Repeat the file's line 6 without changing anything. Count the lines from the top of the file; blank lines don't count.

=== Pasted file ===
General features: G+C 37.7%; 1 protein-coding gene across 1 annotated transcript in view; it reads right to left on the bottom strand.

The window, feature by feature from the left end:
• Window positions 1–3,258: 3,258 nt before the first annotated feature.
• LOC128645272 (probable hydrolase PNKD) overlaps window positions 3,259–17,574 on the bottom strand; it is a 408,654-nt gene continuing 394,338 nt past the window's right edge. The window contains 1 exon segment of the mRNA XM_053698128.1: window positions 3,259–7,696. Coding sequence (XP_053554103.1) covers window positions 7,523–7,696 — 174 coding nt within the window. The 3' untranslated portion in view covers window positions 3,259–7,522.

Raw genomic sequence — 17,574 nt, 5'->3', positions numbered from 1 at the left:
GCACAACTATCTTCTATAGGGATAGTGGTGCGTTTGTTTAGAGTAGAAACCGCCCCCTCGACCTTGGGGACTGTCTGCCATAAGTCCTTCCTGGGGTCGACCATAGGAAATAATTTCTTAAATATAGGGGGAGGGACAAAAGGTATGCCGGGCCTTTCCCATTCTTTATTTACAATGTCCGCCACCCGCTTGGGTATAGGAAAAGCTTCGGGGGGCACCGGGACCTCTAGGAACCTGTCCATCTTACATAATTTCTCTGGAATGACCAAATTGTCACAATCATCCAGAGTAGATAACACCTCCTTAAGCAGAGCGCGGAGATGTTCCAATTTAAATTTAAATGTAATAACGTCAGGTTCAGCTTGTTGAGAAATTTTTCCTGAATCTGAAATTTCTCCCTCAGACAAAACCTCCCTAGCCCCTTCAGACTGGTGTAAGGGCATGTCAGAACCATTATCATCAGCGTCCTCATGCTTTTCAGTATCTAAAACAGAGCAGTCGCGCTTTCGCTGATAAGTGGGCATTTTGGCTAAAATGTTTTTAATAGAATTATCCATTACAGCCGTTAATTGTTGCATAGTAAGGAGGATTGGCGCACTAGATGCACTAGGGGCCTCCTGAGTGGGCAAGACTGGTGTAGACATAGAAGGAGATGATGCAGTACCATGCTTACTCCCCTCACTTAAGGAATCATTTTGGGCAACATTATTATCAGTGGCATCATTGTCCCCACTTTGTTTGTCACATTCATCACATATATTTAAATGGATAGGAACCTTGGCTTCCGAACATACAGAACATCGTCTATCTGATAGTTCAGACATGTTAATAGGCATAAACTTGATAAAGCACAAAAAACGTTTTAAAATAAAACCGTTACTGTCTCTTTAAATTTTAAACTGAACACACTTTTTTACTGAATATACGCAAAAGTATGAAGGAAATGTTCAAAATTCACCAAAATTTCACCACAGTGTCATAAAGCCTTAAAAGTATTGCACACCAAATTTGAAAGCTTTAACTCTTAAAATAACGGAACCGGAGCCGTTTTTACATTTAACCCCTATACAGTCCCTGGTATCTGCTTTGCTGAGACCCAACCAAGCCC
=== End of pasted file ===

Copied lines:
GCACAACTATCTTCTATAGGGATAGTGGTGCGTTTGTTTAGAGTAGAAACCGCCCCCTCGACCTTGGGGACTGTCTGCCATAAGTCCTTCCTGGGGTCGACCATAGGAAATAATTTCTTAAATATAGGGGGAGGGACAAAAGGTATGCCGGGCCTTTCCCATTCTTTATTTACAATGTCCGCCACCCGCTTGGGTATAGGAAAAGCTTCGGGGGGCACCGGGACCTCTAGGAACCTGTCCATCTTACATAATTTCTCTGGAATGACCAAATTGTCACAATCATCCAGAGTAGATAACACCTCCTTAAGCAGAGCGCGGAGATGTTCCAATTTAAATTTAAATGTAATAACGTCAGGTTCAGCTTGTTGAGAAATTTTTCCTGAATCTGAAATTTCTCCCTCAGACAAAACCTCCCTAGCCCCTTCAGACTGGTGTAAGGGCATGTCAGAACCATTATCATCAGCGTCCTCATGCTTTTCAGTATCTAAAACAGAGCAGTCGCGCTTTCGCTGATAAGTGGGCATTTTGGCTAAAATGTTTTTAATAGAATTATCCATTACAGCCGTTAATTGTTGCATAGTAAGGAGGATTGGCGCACTAGATGCACTAGGGGCCTCCTGAGTGGGCAAGACTGGTGTAGACATAGAAGGAGATGATGCAGTACCATGCTTACTCCCCTCACTTAAGGAATCATTTTGGGCAACATTATTATCAGTGGCATCATTGTCCCCACTTTGTTTGTCACATTCATCACATATATTTAAATGGATAGGAACCTTGGCTTCCGAACATACAGAACATCGTCTATCTGATAGTTCAGACATGTTAATAGGCATAAACTTGATAAAGCACAAAAAACGTTTTAAAATAAAACCGTTACTGTCTCTTTAAATTTTAAACTGAACACACTTTTTTACTGAATATACGCAAAAGTATGAAGGAAATGTTCAAAATTCACCAAAATTTCACCACAGTGTCATAAAGCCTTAAAAGTATTGCACACCAAATTTGAAAGCTTTAACTCTTAAAATAACGGAACCGGAGCCGTTTTTACATTTAACCCCTATACAGTCCCTGGTATCTGCTTTGCTGAGACCCAACCAAGCCC